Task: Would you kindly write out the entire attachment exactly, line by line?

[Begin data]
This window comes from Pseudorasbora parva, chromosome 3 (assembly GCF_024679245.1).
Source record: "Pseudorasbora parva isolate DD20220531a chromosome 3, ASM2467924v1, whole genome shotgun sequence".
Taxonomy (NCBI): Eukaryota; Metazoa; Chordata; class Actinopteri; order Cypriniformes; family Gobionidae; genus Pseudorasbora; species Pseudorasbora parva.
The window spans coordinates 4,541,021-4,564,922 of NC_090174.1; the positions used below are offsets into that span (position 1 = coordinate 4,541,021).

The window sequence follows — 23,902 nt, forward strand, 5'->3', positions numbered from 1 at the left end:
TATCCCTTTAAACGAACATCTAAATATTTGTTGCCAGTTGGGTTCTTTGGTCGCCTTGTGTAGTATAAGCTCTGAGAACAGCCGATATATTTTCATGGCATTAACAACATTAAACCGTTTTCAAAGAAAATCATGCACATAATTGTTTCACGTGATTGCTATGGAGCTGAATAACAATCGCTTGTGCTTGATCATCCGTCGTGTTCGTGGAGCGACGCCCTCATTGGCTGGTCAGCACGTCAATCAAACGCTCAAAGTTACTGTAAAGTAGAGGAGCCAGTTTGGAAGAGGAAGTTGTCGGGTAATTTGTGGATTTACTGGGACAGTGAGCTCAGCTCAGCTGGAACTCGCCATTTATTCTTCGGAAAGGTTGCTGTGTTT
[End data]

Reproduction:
This window comes from Pseudorasbora parva, chromosome 3 (assembly GCF_024679245.1).
Source record: "Pseudorasbora parva isolate DD20220531a chromosome 3, ASM2467924v1, whole genome shotgun sequence".
Taxonomy (NCBI): Eukaryota; Metazoa; Chordata; class Actinopteri; order Cypriniformes; family Gobionidae; genus Pseudorasbora; species Pseudorasbora parva.
The window spans coordinates 4,541,021-4,564,922 of NC_090174.1; the positions used below are offsets into that span (position 1 = coordinate 4,541,021).

The window sequence follows — 23,902 nt, forward strand, 5'->3', positions numbered from 1 at the left end:
TATCCCTTTAAACGAACATCTAAATATTTGTTGCCAGTTGGGTTCTTTGGTCGCCTTGTGTAGTATAAGCTCTGAGAACAGCCGATATATTTTCATGGCATTAACAACATTAAACCGTTTTCAAAGAAAATCATGCACATAATTGTTTCACGTGATTGCTATGGAGCTGAATAACAATCGCTTGTGCTTGATCATCCGTCGTGTTCGTGGAGCGACGCCCTCATTGGCTGGTCAGCACGTCAATCAAACGCTCAAAGTTACTGTAAAGTAGAGGAGCCAGTTTGGAAGAGGAAGTTGTCGGGTAATTTGTGGATTTACTGGGACAGTGAGCTCAGCTCAGCTGGAACTCGCCATTTATTCTTCGGAAAGGTTGCTGTGTTT